The former members of a church in Spindale, North Carolina are urging the state to take legal action to overturn a court settlement that they say has limited child abuse investigations involving the church and its leaders.
Former congregants of Word of Faith Fellowship, which I have written about previously, are asking for John Carroll, the director of the Rutherford County child protection agency, to resign. They allege that he pushed for the 2005 settlement and that he failed to protect children from abuse at the hands of the church.
Word of Faith Fellowship was co-founded by Jane Whaley, and under her leadership the church now has about 750 congregants in Spindale, and another 2,000 members across the world. Dozens of former members have come forward to say that congregants are regularly beaten and abused to “purify” sinners.
My previous coverage of this deranged sect was about the case of a gay man being kidnapped and beaten by several members of the church.
The 2005 settlement limited the available options officials had for investigation into child abuse as well as additional limitations for what could actually trigger an abuse investigation. According to an email in 2005 from the attorney general’s office, officials at the Department of Health and Human Services were warned that the settlement could have a “far reaching impact”, but the department agreed to the terms of the settlement anyway.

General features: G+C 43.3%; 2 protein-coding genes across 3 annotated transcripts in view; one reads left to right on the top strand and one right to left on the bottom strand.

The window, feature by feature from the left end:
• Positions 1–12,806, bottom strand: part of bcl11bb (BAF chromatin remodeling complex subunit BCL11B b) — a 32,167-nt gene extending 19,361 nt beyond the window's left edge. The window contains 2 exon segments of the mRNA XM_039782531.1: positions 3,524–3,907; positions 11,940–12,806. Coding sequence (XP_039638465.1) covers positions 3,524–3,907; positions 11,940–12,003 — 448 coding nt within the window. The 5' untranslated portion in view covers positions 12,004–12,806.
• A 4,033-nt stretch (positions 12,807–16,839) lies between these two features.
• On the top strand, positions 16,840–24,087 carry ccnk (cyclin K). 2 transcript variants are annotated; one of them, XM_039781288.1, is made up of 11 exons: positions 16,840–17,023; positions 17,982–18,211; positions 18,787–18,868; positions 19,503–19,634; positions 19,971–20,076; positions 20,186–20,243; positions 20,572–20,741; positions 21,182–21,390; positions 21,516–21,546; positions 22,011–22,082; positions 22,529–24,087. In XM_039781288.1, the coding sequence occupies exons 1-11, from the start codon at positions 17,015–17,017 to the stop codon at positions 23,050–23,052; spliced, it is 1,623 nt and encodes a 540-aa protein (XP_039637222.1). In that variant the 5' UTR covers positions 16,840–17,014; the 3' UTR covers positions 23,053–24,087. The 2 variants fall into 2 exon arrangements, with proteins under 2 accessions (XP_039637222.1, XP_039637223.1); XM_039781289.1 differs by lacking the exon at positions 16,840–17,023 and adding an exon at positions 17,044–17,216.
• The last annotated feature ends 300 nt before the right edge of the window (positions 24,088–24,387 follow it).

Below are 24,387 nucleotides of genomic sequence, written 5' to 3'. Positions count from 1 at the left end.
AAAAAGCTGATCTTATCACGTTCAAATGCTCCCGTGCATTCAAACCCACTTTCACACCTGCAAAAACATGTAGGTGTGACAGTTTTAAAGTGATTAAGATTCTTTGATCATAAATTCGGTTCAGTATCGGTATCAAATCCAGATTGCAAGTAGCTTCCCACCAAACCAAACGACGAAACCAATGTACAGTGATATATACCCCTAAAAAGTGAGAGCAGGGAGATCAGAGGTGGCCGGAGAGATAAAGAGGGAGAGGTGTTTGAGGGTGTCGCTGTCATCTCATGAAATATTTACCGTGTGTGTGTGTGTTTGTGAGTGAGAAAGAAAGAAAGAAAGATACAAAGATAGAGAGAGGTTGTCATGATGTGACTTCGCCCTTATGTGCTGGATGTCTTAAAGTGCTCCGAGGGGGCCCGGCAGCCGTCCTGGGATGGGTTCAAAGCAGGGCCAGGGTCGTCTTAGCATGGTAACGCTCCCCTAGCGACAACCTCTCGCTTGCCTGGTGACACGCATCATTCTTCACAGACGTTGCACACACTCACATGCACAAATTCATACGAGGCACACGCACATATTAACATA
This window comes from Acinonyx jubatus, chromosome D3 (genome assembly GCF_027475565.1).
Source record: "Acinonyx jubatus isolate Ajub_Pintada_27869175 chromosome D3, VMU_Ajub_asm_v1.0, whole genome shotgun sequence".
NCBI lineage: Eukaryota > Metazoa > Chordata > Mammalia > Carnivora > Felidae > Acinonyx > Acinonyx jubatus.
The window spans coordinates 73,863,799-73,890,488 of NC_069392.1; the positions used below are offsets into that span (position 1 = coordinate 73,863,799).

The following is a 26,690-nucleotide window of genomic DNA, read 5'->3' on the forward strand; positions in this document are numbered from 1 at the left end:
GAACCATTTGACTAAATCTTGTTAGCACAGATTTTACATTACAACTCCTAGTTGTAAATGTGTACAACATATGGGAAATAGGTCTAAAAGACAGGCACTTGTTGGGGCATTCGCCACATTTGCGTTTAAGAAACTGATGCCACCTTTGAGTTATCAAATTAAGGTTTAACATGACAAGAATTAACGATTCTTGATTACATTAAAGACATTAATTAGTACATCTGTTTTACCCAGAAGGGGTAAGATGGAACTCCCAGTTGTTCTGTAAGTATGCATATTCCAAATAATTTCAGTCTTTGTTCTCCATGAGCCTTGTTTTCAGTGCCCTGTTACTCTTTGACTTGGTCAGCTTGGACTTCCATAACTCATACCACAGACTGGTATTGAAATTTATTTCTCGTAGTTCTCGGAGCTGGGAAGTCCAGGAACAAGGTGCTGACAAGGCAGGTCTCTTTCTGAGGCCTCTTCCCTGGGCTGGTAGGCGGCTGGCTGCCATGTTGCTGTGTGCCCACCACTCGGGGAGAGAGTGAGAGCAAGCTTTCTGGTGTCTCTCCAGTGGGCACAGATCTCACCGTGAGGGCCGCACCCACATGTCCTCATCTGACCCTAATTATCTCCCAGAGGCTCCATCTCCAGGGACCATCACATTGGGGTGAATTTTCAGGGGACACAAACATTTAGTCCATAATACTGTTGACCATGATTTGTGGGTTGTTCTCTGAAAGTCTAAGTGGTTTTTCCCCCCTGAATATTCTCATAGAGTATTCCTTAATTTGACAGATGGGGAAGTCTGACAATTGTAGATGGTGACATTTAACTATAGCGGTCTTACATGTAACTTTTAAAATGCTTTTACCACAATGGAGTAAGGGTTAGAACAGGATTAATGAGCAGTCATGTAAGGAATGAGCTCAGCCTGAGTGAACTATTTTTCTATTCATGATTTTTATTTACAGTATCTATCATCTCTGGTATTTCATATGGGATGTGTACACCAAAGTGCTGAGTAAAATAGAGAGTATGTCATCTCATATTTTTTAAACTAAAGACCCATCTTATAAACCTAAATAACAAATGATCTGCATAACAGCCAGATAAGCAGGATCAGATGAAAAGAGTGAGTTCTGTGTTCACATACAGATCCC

Former members of the church have placed the blame on Carroll for agreeing to the settlement, and for placing the church members and their children in danger by not acting on child abuse allegations.
The settlement was the result of a lawsuit that had been filed against the agency in 2003 by several members of the church who said that they were being targeted because of their religious beliefs. Because apparently beating children should be a protected form of worship.
While Carroll has consistently avoided discussing the suit, he has tried to maintain that it does not interfere with the agency’s ability to protect children. But the agreement prohibits social workers from asking children about religious beliefs and practices. Considering that one of Word of Faith Fellowship’s core practices is “blasting”, which is when church members gather around a fellow congregant and yell at them to drive out demons, sometimes for hours, I think that Carroll may be mistaken about the settlement’s impact.
North Carolina’s Department of Health and Human Services has stated to reporters earlier this month that it did not support Carroll’s decision and that it is working with Rutherford County social services to properly investigate all alleged cases of child abuse.
The state Department of Health and Human Services told the AP this month that it did not support Carroll’s decision to sign the compromise and that it is working with Rutherford County social services authorities to ensure they follow up on all child abuse allegations.
The fact that defenseless children are being victimized by this church is infuriating and vile. Hopefully the people at the Department of Health and Human Services will step up and do their job.